Will Changes to the Life Expectancy Tables for RMDs Make a Difference?

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Among the items listed in the Executive Order on Strengthening Retirement Security in America issued by President Trump on August 31, 2018 was the request to update the life expectancy tables used to calculate required minimum distributions (RMDs) from retirement plans. The tables had not been updated since 2002, despite the fact that life expectancy has increased more than 8% for Americans who have reached age 65.

On November 7, 2019, nearly 15 months after the Executive Order was issued, the Internal Revenue Service (IRS) released proposed updated life expectancy and distribution period tables. The proposal must go through the formal approval process and will most likely take effect in 2021. The proposal includes updates to the factors used to calculate RMDs in each of three different life expectancy tables:

  • Uniform Lifetime Table – Used by retirement account owners who have a spousal beneficiary who is less than 10 years younger.
  • Joint Life and Last Survivor Expectancy Table – Used by retirement account owners who have a spousal beneficiary who is more than 10 years younger.
  • Single Life Expectancy Table – For beneficiaries of inherited retirement accounts.

The new tables are not expected to have much impact for retirement account owners because the IRS reports that 80% of retirement account owners take more than their RMD annually. The 20% who are only taking the minimum will see some increased tax deferral benefits.

The switch to the new life expectancy table will be simple for retirement account owners taking lifetime RMDs. Beginning with RMDs calculated for the year 2021 and beyond, retirement account owners will take their factor from the life expectancy tables in the newly proposed regulations. The only confusion may be for those turning 72 in 2020, but who wait until 20201 to take their first distribution. These account owners could wait as late as April 1, 2021 to take their first RMD. Even though that RMD is taken in 2021, the RMD is for the year 2020. The factor would be calculated using the existing life expectancy tables, not the new life expectancy tables effective in 2021.

The Uniform Lifetime Table is the life expectancy table most familiar to retirement account owners. It is the table used to calculate the RMD by retirement account owners with a spousal beneficiary less than 10 years younger. The table begins at age 70, which was the youngest age for which an RMD can apply to one’s own retirement account. The table provides a decreasing life expectancy factor for each age until an owner reaches age 115.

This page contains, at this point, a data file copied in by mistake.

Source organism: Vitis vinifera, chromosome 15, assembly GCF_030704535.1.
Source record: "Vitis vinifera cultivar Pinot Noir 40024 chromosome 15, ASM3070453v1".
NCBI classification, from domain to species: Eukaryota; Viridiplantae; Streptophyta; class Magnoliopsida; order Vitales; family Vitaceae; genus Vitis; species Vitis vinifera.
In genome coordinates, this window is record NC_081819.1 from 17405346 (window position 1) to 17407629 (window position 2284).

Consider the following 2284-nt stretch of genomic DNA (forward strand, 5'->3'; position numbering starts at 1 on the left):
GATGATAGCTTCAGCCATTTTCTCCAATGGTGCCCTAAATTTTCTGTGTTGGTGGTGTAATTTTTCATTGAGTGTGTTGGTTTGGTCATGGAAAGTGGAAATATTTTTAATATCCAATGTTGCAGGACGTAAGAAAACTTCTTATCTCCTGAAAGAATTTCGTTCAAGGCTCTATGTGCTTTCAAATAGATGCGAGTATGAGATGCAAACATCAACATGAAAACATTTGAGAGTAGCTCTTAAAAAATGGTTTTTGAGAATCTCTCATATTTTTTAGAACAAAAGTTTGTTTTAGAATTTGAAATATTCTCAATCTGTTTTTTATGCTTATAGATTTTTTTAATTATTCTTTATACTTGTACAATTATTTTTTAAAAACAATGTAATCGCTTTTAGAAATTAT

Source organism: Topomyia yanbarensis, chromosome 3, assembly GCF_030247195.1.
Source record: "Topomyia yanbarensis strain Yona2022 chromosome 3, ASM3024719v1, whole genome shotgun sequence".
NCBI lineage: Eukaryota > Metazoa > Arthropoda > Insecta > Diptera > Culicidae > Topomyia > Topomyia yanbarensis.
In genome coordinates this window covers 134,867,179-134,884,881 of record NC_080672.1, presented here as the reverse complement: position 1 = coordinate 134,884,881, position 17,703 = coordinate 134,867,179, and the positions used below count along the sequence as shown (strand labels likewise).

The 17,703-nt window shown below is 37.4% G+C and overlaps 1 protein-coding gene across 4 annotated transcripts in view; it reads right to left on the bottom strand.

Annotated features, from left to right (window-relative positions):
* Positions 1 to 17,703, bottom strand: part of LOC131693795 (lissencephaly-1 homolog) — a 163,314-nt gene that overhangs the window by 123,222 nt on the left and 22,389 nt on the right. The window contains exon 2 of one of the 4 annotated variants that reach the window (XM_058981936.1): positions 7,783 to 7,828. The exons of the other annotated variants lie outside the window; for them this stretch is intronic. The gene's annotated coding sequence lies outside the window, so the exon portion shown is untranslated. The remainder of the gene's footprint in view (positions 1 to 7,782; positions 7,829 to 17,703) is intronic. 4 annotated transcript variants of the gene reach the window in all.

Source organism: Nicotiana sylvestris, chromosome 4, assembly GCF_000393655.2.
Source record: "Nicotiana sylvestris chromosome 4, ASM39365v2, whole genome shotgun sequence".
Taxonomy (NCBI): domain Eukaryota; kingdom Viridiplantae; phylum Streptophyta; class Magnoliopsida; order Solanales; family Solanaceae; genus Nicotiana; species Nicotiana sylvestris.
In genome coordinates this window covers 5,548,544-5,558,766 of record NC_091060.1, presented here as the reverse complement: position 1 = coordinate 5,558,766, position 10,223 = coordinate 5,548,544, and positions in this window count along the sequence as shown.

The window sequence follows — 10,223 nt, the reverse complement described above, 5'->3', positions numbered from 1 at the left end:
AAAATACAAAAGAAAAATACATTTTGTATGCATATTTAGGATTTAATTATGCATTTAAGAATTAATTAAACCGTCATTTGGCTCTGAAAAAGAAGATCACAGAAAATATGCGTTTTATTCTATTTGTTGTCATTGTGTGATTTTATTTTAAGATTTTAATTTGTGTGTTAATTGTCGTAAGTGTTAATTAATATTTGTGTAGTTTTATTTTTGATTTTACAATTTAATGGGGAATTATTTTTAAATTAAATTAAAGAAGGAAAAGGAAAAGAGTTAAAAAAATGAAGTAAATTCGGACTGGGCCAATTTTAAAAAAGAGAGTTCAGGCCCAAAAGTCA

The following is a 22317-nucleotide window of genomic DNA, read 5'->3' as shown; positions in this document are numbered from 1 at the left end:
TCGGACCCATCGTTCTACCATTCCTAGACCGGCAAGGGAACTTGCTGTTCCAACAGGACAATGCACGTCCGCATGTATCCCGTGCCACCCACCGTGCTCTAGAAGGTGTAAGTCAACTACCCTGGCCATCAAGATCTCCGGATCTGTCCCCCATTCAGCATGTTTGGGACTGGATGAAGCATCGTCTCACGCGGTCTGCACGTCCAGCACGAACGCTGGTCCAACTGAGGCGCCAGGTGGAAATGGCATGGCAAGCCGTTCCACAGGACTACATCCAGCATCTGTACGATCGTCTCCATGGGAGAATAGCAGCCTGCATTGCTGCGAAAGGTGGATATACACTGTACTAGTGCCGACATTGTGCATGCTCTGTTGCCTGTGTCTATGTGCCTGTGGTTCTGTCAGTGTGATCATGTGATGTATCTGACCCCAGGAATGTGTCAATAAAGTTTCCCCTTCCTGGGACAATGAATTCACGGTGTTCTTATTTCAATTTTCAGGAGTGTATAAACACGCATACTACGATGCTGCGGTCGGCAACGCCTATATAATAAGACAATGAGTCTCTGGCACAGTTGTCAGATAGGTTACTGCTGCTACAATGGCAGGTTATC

The calculation for beneficiaries of inherited retirement accounts looking to maximize deferral will be even more confusing. These beneficiaries cannot simply use the new Single Lifetime Table going forward at their current age. They will need to retroactively determine what their life expectancy would have been for the first distribution under the new Single Lifetime Table. Then they will adjust forward to where that distribution schedule would be today by subtracting 1 year for each subsequent year since the year after the original account owner’s death. The Single Lifetime Table is never used by retirement account owners to calculate RMDs during their own lifetime. This table is only used by retirement account beneficiaries to calculate the RMDs from an inherited retirement account when the objective is to maximize the deferral period.

Those retirement account owners who take only the minimum RMD each year may be disappointed in the savings that result from the new tables. The updated tables provide modest relief on a year-over-year basis. A single individual reaching age 72 calculates their first RMD by dividing their year-end account balance by 25.6 under the current table. That equates to a first year RMD of approximately 3.91% of the prior-year-end balance. Under the new proposed Uniform Lifetime Table, the first year RMD is calculated by dividing the year-end balance by 27.3, equating the distribution to about 3.67% of the prior-year-end balance. That’s a difference of just $2,432 on a $1 million retirement account. In terms of tax savings, this works out to just $535 for a taxpayer in the 22% bracket.

The difference between the current RMD factors and the new table factors rises slightly as account owners enter their mid-80s. Tax savings would also be greater for those in higher tax brackets. However, the new tables do not create significant savings year-to-year. Even the cumulative effects of the changes do not have a significant impact on retirement account owners.

The big news is that the IRS has finally updated the decades old life expectancy tables used for calculating RMDs. The updates have been a long time coming. Unfortunately, for those retirement account owners who only withdraw the minimum, the decreases do not provide much of a benefit. However, at least it does help to defer some taxes, which ultimately preserves more of the owner’s tax-deferred dollars. The amount of the tax savings may be small, but some relief is still good news.

Rick’s Insights:

  • The IRS proposed changes to the life expectancy tables used by retirement account owners to calculate their annual RMD.
  • The IRS reports that 80% of retirement account owners take more than their RMD annually.
  • The new life expectancy tables will result in the first RMD for an owner age 72 dropping from 3.91% to 3.67%.Table showing RMD for a range of life expectancy

1 The Setting Every Community Up for Retirement Enhancement (SECURE) Act of 2020 increased the required minimum distribution age from 70½ to 72 effective January 1, 2020.

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